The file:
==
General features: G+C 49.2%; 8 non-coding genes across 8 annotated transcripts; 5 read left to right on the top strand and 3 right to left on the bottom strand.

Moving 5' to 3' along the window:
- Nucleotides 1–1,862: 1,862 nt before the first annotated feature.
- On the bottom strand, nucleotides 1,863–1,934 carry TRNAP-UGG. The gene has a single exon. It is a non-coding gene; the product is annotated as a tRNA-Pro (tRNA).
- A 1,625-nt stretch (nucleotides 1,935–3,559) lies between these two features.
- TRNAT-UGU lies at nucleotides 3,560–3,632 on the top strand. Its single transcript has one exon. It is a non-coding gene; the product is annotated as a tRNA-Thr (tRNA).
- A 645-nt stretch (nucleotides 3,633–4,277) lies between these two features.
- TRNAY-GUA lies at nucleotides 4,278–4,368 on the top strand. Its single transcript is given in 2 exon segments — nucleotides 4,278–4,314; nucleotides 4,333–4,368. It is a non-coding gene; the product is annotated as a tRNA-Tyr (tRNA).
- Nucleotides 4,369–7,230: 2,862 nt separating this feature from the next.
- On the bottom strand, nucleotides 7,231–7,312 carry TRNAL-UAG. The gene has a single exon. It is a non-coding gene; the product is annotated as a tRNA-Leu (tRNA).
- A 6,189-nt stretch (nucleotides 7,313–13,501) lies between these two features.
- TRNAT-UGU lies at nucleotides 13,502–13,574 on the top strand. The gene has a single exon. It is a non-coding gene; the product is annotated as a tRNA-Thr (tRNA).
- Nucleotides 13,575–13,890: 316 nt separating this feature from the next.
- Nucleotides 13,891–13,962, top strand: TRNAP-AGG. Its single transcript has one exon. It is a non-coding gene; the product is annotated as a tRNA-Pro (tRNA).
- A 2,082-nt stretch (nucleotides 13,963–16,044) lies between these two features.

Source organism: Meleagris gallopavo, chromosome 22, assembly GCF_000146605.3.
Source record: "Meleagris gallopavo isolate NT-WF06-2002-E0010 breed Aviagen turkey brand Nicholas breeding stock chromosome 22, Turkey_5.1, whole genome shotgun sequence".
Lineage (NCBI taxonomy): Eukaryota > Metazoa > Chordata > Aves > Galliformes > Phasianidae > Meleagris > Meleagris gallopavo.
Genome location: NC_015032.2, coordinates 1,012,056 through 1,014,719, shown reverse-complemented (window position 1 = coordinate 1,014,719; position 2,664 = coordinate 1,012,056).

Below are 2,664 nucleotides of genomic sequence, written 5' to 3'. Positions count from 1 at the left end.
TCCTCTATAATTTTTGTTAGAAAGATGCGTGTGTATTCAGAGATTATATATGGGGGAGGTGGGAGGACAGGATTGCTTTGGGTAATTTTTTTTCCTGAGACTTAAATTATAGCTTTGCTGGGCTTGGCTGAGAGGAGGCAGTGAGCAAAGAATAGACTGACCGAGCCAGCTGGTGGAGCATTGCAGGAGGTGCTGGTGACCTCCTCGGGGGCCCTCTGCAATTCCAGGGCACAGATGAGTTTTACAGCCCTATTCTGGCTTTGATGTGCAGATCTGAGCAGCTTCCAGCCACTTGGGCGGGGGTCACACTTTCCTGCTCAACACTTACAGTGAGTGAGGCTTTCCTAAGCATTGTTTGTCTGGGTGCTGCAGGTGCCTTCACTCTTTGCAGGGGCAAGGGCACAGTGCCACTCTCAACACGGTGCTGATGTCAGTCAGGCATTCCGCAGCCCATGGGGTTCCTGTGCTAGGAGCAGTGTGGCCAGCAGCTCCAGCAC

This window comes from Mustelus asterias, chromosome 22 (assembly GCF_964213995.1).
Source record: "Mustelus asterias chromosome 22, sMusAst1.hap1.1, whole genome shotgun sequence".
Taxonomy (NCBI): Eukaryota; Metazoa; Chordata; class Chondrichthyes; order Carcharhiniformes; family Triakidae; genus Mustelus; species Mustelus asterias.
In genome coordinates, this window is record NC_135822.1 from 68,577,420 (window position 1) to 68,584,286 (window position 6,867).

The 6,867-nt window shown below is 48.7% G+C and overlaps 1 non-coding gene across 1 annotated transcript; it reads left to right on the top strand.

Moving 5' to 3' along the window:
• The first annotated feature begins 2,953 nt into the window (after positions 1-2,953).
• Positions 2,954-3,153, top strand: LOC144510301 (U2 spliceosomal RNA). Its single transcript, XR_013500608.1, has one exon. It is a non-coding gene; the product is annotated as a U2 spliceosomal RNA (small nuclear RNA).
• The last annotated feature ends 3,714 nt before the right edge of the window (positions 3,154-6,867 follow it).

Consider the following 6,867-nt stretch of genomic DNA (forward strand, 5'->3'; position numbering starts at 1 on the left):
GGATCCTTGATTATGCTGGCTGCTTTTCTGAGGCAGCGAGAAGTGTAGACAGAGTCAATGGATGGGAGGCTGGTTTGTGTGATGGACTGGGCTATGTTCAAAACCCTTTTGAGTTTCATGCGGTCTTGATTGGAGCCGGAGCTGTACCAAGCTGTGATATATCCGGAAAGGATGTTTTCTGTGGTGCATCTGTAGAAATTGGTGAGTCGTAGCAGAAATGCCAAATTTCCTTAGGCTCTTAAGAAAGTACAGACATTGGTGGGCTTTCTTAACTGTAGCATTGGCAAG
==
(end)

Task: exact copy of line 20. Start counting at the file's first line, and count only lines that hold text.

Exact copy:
Below are 2,664 nucleotides of genomic sequence, written 5' to 3'. Positions count from 1 at the left end.